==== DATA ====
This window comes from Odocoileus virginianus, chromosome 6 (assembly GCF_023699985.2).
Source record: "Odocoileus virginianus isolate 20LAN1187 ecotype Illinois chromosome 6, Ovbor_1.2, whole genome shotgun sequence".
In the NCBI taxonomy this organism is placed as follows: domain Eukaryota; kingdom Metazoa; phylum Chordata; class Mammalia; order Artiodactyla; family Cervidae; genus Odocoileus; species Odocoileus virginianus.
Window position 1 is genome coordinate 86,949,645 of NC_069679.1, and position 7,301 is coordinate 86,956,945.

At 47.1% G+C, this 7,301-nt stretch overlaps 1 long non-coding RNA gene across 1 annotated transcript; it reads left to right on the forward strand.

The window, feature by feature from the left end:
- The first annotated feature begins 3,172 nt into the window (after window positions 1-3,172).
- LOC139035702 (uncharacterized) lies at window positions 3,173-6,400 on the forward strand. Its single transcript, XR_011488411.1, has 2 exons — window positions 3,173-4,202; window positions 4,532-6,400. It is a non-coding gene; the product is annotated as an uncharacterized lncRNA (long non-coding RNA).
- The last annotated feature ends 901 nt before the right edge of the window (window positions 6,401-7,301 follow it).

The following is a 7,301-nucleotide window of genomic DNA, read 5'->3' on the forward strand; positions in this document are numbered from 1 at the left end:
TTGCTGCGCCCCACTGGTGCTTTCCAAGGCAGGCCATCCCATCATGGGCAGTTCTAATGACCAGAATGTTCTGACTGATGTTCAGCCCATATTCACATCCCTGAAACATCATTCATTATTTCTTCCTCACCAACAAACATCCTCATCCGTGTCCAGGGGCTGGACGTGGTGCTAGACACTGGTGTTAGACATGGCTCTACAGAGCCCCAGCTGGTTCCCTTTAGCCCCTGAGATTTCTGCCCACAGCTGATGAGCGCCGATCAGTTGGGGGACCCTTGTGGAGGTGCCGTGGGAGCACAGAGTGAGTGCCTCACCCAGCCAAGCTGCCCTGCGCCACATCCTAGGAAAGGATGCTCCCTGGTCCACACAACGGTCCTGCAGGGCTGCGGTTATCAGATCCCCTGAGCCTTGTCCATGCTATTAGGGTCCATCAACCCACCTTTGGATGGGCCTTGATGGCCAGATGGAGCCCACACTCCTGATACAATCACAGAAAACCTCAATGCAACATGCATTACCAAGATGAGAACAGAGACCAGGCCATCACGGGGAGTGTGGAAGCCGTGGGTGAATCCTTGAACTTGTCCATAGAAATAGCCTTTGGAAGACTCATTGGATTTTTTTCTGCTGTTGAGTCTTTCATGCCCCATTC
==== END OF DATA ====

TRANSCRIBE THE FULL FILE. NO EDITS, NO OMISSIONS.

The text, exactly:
This window comes from Odocoileus virginianus, chromosome 6 (assembly GCF_023699985.2).
Source record: "Odocoileus virginianus isolate 20LAN1187 ecotype Illinois chromosome 6, Ovbor_1.2, whole genome shotgun sequence".
In the NCBI taxonomy this organism is placed as follows: domain Eukaryota; kingdom Metazoa; phylum Chordata; class Mammalia; order Artiodactyla; family Cervidae; genus Odocoileus; species Odocoileus virginianus.
Window position 1 is genome coordinate 86,949,645 of NC_069679.1, and position 7,301 is coordinate 86,956,945.

At 47.1% G+C, this 7,301-nt stretch overlaps 1 long non-coding RNA gene across 1 annotated transcript; it reads left to right on the forward strand.

The window, feature by feature from the left end:
- The first annotated feature begins 3,172 nt into the window (after window positions 1-3,172).
- LOC139035702 (uncharacterized) lies at window positions 3,173-6,400 on the forward strand. Its single transcript, XR_011488411.1, has 2 exons — window positions 3,173-4,202; window positions 4,532-6,400. It is a non-coding gene; the product is annotated as an uncharacterized lncRNA (long non-coding RNA).
- The last annotated feature ends 901 nt before the right edge of the window (window positions 6,401-7,301 follow it).

The following is a 7,301-nucleotide window of genomic DNA, read 5'->3' on the forward strand; positions in this document are numbered from 1 at the left end:
TTGCTGCGCCCCACTGGTGCTTTCCAAGGCAGGCCATCCCATCATGGGCAGTTCTAATGACCAGAATGTTCTGACTGATGTTCAGCCCATATTCACATCCCTGAAACATCATTCATTATTTCTTCCTCACCAACAAACATCCTCATCCGTGTCCAGGGGCTGGACGTGGTGCTAGACACTGGTGTTAGACATGGCTCTACAGAGCCCCAGCTGGTTCCCTTTAGCCCCTGAGATTTCTGCCCACAGCTGATGAGCGCCGATCAGTTGGGGGACCCTTGTGGAGGTGCCGTGGGAGCACAGAGTGAGTGCCTCACCCAGCCAAGCTGCCCTGCGCCACATCCTAGGAAAGGATGCTCCCTGGTCCACACAACGGTCCTGCAGGGCTGCGGTTATCAGATCCCCTGAGCCTTGTCCATGCTATTAGGGTCCATCAACCCACCTTTGGATGGGCCTTGATGGCCAGATGGAGCCCACACTCCTGATACAATCACAGAAAACCTCAATGCAACATGCATTACCAAGATGAGAACAGAGACCAGGCCATCACGGGGAGTGTGGAAGCCGTGGGTGAATCCTTGAACTTGTCCATAGAAATAGCCTTTGGAAGACTCATTGGATTTTTTTCTGCTGTTGAGTCTTTCATGCCCCATTC